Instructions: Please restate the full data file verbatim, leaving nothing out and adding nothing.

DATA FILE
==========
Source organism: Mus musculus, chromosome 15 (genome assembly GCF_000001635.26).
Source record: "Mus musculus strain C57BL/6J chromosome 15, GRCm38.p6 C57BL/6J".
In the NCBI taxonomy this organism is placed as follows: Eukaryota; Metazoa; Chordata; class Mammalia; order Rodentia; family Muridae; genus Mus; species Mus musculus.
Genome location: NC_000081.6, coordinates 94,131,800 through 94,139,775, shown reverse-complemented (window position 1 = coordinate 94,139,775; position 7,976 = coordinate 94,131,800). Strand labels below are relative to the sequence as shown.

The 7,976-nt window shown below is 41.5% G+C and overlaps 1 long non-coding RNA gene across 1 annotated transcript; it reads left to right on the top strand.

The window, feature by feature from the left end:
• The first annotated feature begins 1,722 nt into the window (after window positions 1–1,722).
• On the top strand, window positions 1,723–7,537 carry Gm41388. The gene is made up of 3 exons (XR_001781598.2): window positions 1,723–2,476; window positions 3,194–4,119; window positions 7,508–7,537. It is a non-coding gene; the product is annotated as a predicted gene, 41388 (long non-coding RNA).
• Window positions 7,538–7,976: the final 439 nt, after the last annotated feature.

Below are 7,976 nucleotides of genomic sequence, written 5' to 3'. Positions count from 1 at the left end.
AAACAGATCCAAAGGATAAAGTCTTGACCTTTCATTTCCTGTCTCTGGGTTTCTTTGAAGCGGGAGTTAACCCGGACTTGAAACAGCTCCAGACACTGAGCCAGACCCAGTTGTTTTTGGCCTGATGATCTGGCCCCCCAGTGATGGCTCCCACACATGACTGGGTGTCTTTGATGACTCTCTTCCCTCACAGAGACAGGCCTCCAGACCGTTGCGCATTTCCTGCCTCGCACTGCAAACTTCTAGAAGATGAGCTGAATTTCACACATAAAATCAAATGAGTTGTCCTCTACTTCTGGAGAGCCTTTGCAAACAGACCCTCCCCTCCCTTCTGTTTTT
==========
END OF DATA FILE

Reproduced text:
Source organism: Mus musculus, chromosome 15 (genome assembly GCF_000001635.26).
Source record: "Mus musculus strain C57BL/6J chromosome 15, GRCm38.p6 C57BL/6J".
In the NCBI taxonomy this organism is placed as follows: Eukaryota; Metazoa; Chordata; class Mammalia; order Rodentia; family Muridae; genus Mus; species Mus musculus.
Genome location: NC_000081.6, coordinates 94,131,800 through 94,139,775, shown reverse-complemented (window position 1 = coordinate 94,139,775; position 7,976 = coordinate 94,131,800). Strand labels below are relative to the sequence as shown.

The 7,976-nt window shown below is 41.5% G+C and overlaps 1 long non-coding RNA gene across 1 annotated transcript; it reads left to right on the top strand.

The window, feature by feature from the left end:
• The first annotated feature begins 1,722 nt into the window (after window positions 1–1,722).
• On the top strand, window positions 1,723–7,537 carry Gm41388. The gene is made up of 3 exons (XR_001781598.2): window positions 1,723–2,476; window positions 3,194–4,119; window positions 7,508–7,537. It is a non-coding gene; the product is annotated as a predicted gene, 41388 (long non-coding RNA).
• Window positions 7,538–7,976: the final 439 nt, after the last annotated feature.

Below are 7,976 nucleotides of genomic sequence, written 5' to 3'. Positions count from 1 at the left end.
AAACAGATCCAAAGGATAAAGTCTTGACCTTTCATTTCCTGTCTCTGGGTTTCTTTGAAGCGGGAGTTAACCCGGACTTGAAACAGCTCCAGACACTGAGCCAGACCCAGTTGTTTTTGGCCTGATGATCTGGCCCCCCAGTGATGGCTCCCACACATGACTGGGTGTCTTTGATGACTCTCTTCCCTCACAGAGACAGGCCTCCAGACCGTTGCGCATTTCCTGCCTCGCACTGCAAACTTCTAGAAGATGAGCTGAATTTCACACATAAAATCAAATGAGTTGTCCTCTACTTCTGGAGAGCCTTTGCAAACAGACCCTCCCCTCCCTTCTGTTTTT